Even More on Family Secrets

After writing these posts I have been asked: “What sorts of things can become a family secret?” The short answer is: anything  someone doesn’t want to talk about openly. Certainly there are always private concerns about your family you don’t share with your neighbours or friends. I’m not talking about this type of privacy: something that’s no one's business. But these are not secrets within the family. Everyone knows that old Uncle Harry is like that, whatever “that” is.

I’m talking about secrets that are hidden from others in the family because someone felt shame and thought it best not to talk openly about it. These secrets are then perpetuated down the generations.

What is considered a secret can vary by family, by culture, by ethnicity and by time. These secrets may be health issues e.g. epilepsy or mental retardation which wasn’t widely understood or accepted in the 19th and early 20th century. Or they could be some form of mental illness like schizophrenia or a bi-polar disorder which also wasn’t understood or accepted. Having a sick family member was perceived as a stain on the family and kept hidden.

Other secrets might be accidents or a death of a child if the circumstances were dodgy and the family felt guilty or responsible. Suicides were rarely mentioned but a trail to the truth can be found when Catholics or Greek Catholics were not buried in their own churchyards. Dementia wasn’t accepted by some families. Stories of family addictions, violence, abandonment, sexual abuse or incest were also rarely passed down or, if so, told in a way that diluted or denied any wrongdoing.  Illegitimate children, adoption or raising someone else’s child might be kept hidden. Sexual philandering or divorce might be a secret. True sexual orientation might be denied and never discussed.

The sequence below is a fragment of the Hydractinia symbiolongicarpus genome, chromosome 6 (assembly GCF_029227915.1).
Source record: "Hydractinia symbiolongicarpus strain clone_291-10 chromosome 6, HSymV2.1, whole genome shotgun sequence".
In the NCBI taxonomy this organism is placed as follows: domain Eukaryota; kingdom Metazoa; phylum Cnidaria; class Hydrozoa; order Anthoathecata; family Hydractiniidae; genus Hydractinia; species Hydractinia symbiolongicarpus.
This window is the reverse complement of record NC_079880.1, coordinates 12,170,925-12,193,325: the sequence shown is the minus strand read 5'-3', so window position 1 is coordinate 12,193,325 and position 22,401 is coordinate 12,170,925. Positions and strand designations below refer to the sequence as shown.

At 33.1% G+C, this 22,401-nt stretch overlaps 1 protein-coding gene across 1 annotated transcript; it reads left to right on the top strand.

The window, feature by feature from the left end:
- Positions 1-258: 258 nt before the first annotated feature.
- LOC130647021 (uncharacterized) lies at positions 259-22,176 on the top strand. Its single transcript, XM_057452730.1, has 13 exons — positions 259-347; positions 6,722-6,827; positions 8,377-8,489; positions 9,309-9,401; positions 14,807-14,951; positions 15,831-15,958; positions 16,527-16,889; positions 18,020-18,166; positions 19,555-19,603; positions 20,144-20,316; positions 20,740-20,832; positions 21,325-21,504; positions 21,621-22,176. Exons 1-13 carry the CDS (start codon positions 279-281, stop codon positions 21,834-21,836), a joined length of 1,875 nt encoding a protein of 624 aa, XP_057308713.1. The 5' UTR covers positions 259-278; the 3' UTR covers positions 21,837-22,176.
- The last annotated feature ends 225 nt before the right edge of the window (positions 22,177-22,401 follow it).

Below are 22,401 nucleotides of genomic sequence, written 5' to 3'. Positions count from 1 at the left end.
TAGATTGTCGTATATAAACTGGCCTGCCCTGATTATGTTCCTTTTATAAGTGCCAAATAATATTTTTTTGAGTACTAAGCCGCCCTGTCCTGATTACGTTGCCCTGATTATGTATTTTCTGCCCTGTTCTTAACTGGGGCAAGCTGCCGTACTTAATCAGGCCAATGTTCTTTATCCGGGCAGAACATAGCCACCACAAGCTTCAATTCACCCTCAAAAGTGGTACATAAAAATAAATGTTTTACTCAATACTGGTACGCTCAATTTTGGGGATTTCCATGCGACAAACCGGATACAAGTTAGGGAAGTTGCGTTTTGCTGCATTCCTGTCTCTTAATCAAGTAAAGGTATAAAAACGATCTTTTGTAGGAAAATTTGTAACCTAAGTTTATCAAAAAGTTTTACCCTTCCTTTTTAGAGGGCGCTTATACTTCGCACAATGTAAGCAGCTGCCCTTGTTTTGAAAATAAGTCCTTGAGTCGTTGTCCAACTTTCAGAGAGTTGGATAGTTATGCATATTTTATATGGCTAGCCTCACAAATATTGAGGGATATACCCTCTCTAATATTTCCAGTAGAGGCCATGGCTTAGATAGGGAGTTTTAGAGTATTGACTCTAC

Sometimes certain hardships e.g. immigration and poverty were considered noble and some families talked about overcoming their humble beginnings. Other immigrants denied their roots and ethnicities, changing or Anglicizing their names when they moved to cities or needed a job.

Family proclivities for thievery or other illegal activities might become a family secret. Jail records or time unaccounted for may have been glossed over in the family story. A successful family might deny the origins of their financial gains during prohibition.

I heard of another kind of family secret when descendants of a family were trying to figure out their genealogy and family connections to a grandfather who had left a wife who didn't want to emigrate and his children in Europe. The man lived with another woman in Canada and raised a second family. Such a tangled web for his descendants to unravel.

After writing this post, I found a comprehensive piece by Dr. Allan Schwartz which explores Family Secrets. John Bradshaw has also written a book called: FAMILY SECRETS: THE PATH TO SELF-ACCEPTANCE AND REUNION.

I’m sure there are many more kinds of family secrets. Do you have any to add?

No comments: